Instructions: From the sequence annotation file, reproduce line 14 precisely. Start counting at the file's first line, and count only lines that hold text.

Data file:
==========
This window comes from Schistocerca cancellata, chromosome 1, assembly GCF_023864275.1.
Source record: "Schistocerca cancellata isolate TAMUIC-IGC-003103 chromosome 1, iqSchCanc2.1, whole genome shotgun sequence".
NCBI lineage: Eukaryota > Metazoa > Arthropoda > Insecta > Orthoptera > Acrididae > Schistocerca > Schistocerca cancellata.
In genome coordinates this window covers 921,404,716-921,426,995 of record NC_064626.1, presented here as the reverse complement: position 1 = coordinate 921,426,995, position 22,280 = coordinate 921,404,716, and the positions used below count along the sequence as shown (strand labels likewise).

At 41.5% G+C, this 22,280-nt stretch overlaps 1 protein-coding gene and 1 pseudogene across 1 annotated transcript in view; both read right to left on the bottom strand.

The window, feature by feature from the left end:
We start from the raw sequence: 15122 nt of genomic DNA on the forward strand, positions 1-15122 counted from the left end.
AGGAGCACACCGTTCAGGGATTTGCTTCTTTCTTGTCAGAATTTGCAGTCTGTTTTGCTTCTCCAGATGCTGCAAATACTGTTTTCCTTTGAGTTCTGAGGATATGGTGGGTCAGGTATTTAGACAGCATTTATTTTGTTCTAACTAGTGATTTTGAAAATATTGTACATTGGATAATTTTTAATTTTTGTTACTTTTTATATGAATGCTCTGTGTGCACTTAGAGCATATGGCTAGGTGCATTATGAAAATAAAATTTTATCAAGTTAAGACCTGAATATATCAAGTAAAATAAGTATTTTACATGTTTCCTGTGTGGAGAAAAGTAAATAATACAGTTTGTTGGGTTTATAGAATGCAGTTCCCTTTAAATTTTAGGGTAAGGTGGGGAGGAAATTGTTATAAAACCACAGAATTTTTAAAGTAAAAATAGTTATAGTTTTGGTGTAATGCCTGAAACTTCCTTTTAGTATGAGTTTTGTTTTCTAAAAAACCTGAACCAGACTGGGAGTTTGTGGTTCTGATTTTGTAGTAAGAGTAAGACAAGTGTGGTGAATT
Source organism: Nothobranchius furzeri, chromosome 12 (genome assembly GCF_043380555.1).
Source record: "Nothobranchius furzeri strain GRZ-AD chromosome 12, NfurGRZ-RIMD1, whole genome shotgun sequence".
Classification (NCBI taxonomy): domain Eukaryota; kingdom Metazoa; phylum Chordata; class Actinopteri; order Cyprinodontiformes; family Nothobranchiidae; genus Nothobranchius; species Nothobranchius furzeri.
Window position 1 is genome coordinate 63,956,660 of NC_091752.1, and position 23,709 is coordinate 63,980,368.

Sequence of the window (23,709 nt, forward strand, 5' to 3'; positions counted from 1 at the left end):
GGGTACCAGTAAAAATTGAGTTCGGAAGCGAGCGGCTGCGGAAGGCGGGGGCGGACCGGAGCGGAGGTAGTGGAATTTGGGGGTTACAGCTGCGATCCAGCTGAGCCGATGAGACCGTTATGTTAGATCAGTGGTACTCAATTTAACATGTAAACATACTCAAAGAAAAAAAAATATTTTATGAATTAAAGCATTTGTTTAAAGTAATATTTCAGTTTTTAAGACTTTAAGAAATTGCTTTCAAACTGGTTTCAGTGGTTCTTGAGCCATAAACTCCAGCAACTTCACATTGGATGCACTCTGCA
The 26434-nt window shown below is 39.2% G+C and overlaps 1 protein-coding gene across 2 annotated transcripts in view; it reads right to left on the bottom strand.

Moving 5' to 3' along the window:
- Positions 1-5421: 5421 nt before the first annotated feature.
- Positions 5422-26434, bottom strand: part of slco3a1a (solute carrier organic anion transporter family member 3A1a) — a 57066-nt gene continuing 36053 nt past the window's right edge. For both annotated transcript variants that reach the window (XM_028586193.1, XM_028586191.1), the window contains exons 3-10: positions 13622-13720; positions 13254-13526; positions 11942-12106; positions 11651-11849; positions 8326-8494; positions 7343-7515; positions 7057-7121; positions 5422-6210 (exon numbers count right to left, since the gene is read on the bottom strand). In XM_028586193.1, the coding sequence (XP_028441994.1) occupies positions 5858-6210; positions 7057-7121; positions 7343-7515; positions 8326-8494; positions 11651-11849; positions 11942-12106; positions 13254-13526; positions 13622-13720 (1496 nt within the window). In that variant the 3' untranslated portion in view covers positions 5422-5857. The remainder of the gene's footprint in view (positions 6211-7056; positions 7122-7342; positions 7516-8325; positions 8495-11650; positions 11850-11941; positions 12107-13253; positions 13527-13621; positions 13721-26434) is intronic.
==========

GGGTACCAGTAAAAATTGAGTTCGGAAGCGAGCGGCTGCGGAAGGCGGGGGCGGACCGGAGCGGAGGTAGTGGAATTTGGGGGTTACAGCTGCGATCCAGCTGAGCCGATGAGACCGTTATGTTAGATCAGTGGTACTCAATTTAACATGTAAACATACTCAAAGAAAAAAAAATATTTTATGAATTAAAGCATTTGTTTAAAGTAATATTTCAGTTTTTAAGACTTTAAGAAATTGCTTTCAAACTGGTTTCAGTGGTTCTTGAGCCATAAACTCCAGCAACTTCACATTGGATGCACTCTGCA